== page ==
Subsidization policies The committee also called for reconsidering the state’s subsidization policies for services and commodities, and recommended turning social subsidization into cash support. It did not recommend removing subsidization of electricity, water and food products, but demanded restructuring it. The Finance Ministry has already finished a study for ways to readjust the state’s subsidization program. The study contains proposals to organize energy consumers into categories, while increasing the charge rate gradually the more electricity or water is consumed. It does not include recommendations to alter the subsidization rate for petrol and cooking gas. Kuwait ended diesel subsidization last month as a cost-cutting measure and to prevent systematic smuggling of subsidized diesel outside the country.
Security Issues
KUWAIT CITY, July 7: The Interior Ministry has called for strengthening security measures around guards towers on the perimeter of the Central Prison, reports Al-Shahed daily. The Ministry has also put the guards on full alert after one of the participants in the demonstration hurled a Molotov cocktail at the wall of the Central Prison in Sabah Al-Nasser.
According to security sources, following the incident the Interior Ministry held an emergency meeting because throwing Molotov cocktail at security forces sets a dangerous precedent and is a threat to securitymen and endangers the lives of passers-by — citizens and residents.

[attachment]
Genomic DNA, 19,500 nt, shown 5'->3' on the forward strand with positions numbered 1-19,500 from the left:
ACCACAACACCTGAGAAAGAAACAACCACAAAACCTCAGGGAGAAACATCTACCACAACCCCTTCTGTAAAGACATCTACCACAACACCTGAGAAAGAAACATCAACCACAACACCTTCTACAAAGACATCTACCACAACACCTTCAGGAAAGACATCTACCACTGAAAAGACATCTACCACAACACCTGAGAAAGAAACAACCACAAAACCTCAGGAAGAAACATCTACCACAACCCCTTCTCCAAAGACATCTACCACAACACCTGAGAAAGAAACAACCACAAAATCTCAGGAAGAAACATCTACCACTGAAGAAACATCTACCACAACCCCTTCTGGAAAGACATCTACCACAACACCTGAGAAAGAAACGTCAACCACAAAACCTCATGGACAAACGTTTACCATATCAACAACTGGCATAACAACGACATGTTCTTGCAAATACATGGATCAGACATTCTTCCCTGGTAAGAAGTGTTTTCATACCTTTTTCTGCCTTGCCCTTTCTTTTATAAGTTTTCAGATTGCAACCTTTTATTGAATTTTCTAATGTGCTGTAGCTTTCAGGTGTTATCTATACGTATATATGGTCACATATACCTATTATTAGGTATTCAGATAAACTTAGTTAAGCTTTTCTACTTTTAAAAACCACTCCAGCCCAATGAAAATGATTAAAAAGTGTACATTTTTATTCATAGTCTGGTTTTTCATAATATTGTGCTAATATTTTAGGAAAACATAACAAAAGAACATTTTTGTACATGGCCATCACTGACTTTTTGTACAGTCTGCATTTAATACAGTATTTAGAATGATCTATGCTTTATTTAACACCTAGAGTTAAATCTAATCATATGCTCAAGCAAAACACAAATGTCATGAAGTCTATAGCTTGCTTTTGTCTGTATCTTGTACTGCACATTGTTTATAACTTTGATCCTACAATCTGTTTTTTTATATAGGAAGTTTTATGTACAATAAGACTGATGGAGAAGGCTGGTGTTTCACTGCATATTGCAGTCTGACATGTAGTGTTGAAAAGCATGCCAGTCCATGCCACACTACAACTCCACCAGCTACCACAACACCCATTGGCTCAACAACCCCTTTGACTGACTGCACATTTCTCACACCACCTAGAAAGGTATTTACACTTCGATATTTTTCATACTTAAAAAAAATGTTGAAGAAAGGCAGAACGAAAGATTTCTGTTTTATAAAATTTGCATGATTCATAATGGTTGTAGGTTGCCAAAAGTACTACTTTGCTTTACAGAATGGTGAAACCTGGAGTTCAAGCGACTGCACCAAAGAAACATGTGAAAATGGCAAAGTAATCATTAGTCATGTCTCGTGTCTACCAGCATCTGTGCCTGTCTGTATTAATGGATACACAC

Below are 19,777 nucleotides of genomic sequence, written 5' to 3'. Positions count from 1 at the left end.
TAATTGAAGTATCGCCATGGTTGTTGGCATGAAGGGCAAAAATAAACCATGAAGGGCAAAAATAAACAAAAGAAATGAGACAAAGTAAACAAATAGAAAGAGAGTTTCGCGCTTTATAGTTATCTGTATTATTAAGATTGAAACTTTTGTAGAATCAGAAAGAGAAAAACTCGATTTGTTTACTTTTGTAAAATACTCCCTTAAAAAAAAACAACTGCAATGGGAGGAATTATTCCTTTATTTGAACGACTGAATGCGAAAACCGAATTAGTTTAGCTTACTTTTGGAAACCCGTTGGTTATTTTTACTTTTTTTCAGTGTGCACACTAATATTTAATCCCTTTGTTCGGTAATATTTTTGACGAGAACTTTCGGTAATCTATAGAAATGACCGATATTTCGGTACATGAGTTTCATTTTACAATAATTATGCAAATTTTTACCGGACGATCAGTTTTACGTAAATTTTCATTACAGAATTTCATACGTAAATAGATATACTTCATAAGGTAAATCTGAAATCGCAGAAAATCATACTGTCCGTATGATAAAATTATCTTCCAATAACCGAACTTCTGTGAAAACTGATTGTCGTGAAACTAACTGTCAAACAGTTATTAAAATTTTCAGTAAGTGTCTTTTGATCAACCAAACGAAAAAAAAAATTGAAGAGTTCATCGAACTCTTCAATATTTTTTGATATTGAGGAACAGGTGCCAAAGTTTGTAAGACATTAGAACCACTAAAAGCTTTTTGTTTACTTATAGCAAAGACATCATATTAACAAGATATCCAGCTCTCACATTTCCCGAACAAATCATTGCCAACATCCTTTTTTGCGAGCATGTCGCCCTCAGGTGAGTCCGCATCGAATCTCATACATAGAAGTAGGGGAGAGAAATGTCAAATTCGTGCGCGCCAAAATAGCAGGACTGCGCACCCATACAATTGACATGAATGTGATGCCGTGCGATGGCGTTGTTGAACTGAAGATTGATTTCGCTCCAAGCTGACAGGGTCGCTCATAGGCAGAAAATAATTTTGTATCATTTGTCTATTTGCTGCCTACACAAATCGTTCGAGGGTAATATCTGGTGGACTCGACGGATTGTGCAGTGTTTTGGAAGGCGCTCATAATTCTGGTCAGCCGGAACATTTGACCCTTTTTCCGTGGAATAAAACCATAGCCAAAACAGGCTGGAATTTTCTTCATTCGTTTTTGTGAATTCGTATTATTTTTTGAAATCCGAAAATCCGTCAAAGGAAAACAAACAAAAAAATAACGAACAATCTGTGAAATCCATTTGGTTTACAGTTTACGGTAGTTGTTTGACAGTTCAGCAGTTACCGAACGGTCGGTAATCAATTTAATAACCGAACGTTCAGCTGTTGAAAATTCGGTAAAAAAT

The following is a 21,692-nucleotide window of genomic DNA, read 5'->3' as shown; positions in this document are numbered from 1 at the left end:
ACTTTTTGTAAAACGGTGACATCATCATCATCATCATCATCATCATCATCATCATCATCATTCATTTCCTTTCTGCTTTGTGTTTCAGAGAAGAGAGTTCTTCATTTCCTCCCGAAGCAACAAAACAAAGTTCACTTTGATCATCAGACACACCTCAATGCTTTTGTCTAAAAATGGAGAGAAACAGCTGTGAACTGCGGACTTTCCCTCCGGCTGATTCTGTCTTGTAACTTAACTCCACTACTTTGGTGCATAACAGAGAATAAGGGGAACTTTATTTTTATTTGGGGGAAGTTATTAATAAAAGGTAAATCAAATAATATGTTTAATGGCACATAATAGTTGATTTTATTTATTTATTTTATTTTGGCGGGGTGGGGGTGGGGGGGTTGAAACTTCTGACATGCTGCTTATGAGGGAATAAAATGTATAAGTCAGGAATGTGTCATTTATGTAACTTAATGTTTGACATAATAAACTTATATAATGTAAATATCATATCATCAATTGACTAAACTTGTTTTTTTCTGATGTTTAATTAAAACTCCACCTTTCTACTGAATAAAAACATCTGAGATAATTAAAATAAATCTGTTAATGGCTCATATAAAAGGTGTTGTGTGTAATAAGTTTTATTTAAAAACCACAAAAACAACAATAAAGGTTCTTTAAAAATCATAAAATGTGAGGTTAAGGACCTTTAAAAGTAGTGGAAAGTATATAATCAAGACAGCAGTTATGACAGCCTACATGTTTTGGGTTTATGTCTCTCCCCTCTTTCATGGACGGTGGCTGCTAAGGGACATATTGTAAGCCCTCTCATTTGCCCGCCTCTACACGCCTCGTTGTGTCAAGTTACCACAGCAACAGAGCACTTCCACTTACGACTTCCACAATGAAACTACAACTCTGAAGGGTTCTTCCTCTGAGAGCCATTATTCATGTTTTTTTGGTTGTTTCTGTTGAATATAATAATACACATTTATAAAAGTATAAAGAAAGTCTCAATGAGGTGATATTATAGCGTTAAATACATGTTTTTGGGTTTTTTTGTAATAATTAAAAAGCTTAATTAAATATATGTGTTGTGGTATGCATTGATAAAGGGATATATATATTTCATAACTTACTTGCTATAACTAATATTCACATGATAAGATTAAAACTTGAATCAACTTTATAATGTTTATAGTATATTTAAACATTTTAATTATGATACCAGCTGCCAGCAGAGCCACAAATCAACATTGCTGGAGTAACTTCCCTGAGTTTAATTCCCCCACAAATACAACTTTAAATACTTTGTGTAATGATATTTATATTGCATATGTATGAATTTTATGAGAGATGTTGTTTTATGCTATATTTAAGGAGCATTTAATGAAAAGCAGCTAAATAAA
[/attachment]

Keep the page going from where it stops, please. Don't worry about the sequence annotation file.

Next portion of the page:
The same sources said the Interior Ministry had issued orders to all security personnel to monitor the situation during demonstrations and arrest anyone who may use hazardous substance. The Ministry had also given orders to ‘shoot on sight’ demonstrators involved in endangering the lives of securitymen or using violence.

Security Threat
KUWAIT CITY, July 7: The Gulf States have become a direct target of the Muslim Brotherhood and their terrorist and sabotage acts, especially after they carried out three attacks in three countries — the Kingdom of Saudi Arabia, Kuwait and Bahrain, at the same time and in different ways, taking advantage of the spiritual atmosphere of the holy month of Ramadan, reports Al-Shahed daily.
According to intelligence reports the Gulf countries, especially the Kingdom of Saudi Arabia and Kuwait are the prime targets of the leaders of the international Muslim Brotherhood organization which recently met in Istanbul, capital of Turkey and chose to exploit the month of Ramadan to carry out sabotage operations.

The sources pointed there are plans to begin operations in Kuwait, for instance, direct confrontation with the securitymen, questioning the authority of the judiciary. To set the plan rolling, they began with confronting the securitymen and promote instability.

In Saudi Arabia, the situation was different and plans were drawn to bomb government and vital facilities. The sources explained July 3, the day President Mohamed Morsi of Egypt was ousted from office, was chosen to begin the operations and a special operations room was established to destabilize security in the Gulf states.

The sources said the Muslim Brotherhood carried out the drawn plans perfectly in Kuwait, where they pushed their trained members to block roads, burn tires, as happened in the suburb of Sabah Al-Nasser
Getting crazy!

No comments:

Post a Comment

Comments are welcome! Personal attacks are not. Thanks!